The Employment Tax Incentive (ETI) is an incentive that was launched by SARS with the aim of encouraging employers to hire young job seekers. It reduces the cost of hiring young people by reducing the amount of PAYE owed by the employer to SARS without affecting the employees’ wages.
Please note: you are under no obligation to claim ETI. Therefore, you can choose to simply ignore ETI. If, however, you do claim ETI, it will be a tax-free income for your company even though there will be a slightly heavier compliance burden.
This article will cover the various aspects related to ETI:
ETI may only be claimed for qualifying employees. An individual is a qualifying employee if they:
- have a valid South African ID, Asylum Seeker permit or an ID issued in terms of the Refugee Act;
- are 18 to 29 years old*;
- were employed by the employer or an associated person to the employer on or after 1 October 2013; and
- are paid the minimum wage applicable to that employer or if a minimum wage doesn’t apply, are paid a wage of at least R2 000 and not more than R6 000.
- are not a domestic worker;
- are not a connected person to the employer;
*Note: an employee’s age must be determined at the end of each month for which the ETI is being claimed. Therefore, an employee will start qualifying in the month that they turn 18 and will stop qualifying during the month that they turn 30.
- For example, an employee who turns 18 on 24 September won’t qualify yet in August but will qualify in September. Also, an employee who turns 30 on 11 November will still qualify in October but won’t qualify in November.
All of the above requirements must be met before you are eligible to claim ETI for an employee.
The first four aspects are handled automatically by the system based on how your employees are set up. It is, therefore, crucial to ensure that you have captured their birthdates, appointment dates and ID numbers correctly under their Basic Info section.
In order to test for minimum wage compliance, i.e. to determine whether an employee earned either the minimum wage (if there is a wage regulating measure) or the minimum of R2 000, different items will be included in the “wage” for salaried and hourly-paid employees:
- Salaried employees:
- the starting point is their basic salary
- minus: amounts for unpaid leave
- minus: amounts for short pay
- Hourly paid employees
- the starting point is their pay for normal hours
- plus: amounts for paid leave
- plus: amounts paid for public holidays that they didn’t work
In cases where an employee’s actual hours employed are less than 160 hours per month, their wage would be “grossed up” in the same way as their remuneration (discussed below). For example, if an employee earned a “wage” of R1 000, but their actual hours employed (discussed below) were only 80, their “wage” would be grossed up as 1 000 / 80 x 160 = 2 000. This means that they would qualify for ETI, if there is no wage regulating measure indicating a higher minimum wage.
Note: there is a difference between the concept of wage and remuneration for the purposes of calculating ETI. An employee’s wage is the amount they are paid in respect of their ordinary hours of work and is determined by the employment agreement – it is used to determine whether or not they qualify for ETI. Their remuneration is the actual amount that they are paid at the end of the period and is used to calculate the amount of ETI that the employer may claim.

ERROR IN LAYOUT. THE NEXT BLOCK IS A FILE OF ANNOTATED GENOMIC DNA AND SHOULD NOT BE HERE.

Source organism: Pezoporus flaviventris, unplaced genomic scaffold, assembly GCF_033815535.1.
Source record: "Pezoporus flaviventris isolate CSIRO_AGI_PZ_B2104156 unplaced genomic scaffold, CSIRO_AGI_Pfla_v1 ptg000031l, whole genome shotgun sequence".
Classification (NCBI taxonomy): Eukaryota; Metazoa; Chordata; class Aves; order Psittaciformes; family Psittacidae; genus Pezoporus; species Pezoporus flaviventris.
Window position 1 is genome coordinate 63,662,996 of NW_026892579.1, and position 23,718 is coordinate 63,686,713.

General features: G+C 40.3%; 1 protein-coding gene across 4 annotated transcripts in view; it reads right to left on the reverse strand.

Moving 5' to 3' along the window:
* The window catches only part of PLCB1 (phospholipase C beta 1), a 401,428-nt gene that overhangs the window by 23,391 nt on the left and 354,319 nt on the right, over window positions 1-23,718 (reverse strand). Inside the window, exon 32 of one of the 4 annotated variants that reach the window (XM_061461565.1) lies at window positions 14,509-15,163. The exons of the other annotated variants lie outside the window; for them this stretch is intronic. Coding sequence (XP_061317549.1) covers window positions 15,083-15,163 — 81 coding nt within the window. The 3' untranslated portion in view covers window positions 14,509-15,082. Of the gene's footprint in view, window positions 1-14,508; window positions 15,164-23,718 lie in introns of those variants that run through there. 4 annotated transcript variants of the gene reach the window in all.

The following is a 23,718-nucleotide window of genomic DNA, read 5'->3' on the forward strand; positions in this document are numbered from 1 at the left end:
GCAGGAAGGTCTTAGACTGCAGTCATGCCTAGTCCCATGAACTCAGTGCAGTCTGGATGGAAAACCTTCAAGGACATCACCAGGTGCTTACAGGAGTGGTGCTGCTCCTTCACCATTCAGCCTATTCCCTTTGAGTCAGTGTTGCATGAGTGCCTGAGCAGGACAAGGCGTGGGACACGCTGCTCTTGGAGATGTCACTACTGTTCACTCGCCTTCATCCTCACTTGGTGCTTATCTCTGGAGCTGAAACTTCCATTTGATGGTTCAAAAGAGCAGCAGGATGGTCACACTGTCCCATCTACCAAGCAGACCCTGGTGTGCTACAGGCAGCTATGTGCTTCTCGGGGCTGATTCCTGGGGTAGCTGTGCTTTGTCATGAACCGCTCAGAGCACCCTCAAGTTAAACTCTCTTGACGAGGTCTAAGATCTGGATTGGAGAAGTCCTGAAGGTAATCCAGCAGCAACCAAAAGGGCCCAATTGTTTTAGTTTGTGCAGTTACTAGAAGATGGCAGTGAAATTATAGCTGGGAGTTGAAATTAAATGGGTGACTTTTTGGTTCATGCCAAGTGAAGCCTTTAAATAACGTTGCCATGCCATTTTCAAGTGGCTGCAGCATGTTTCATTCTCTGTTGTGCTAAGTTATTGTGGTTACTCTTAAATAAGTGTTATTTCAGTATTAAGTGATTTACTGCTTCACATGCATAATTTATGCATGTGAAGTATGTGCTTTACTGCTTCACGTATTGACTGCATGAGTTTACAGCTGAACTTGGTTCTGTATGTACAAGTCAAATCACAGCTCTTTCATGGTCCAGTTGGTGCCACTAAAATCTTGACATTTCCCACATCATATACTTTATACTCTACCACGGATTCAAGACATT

The value of the ETI the employer may claim per qualifying employee depends on the amount of the monthly remuneration paid to each of them. Employees’ remuneration can fall into one of three income brackets, each with its own calculation. Furthermore, different calculations apply in the first and second years of the incentive.
Where an employee is employed for less than 160 hours in the month, the remuneration amount must be “grossed up” to 160 hours per month to calculate the value of the ETI. The ETI amount claimable can then be determined and “grossed down” in the same ratio. The ratio is determined by dividing 160 by the number of actual hours employed (discussed below).
The way in which the number of hours employed is calculated differs for salaried and hourly-paid employees.
- Salaried employees:
- the starting point is their scheduled hours as captured on the Regular Hours screen (which are assumed to be the same as their contracted hours)
- minus: unpaid leave (if captured using the system item)
- minus: short hours
- plus: additional normal hours (overtime at their normal rate)
- Hourly paid employees:
- the starting point is their normal hours captured when clicking Basic Salary under Payslip Inputs – not their scheduled hours
- plus: overtime hours
- plus: Sunday hours
- plus: public holidays worked and public holidays not worked that they were paid for
- plus: paid leave types, including custom leave types
Detailed calculation examples for all of the above scenarios can be found on the SARS website.
The ETI calculated is used to reduce an employer’s PAYE liability for a given month and is reflected on the EMP201 along with any ETI carried forward and the amount of ETI utilised. Where the PAYE amount is lower than the ETI, the employer’s PAYE liability will be 0; any ETI not utilised is carried forward to the following period. Where the PAYE exceeds the ETI, the full ETI may be used to reduce the PAYE liability and nothing will be carried forward. Please see the following article for more information on PAYE:
SARS stipulates that ETI may not be carried forward to March or September; therefore, you will notice that ETI Brought Forward will always be R0.00 on the EMP201s for March and September. Any ETI Carried Forward and, therefore, not utilised at the end of February and August each year will need to be claimed back from SARS.
ETI may be claimed for 24 months per qualifying employee and these 24 months need not be consecutive or correspond to the employee’s months of employment. Where an employee has separate contract periods with a single employer, the ETI month they are in will follow on from the previous contract period. Similarly, if an employee is transferred between companies that are associated persons*, the months must be counted as if they had not moved at all.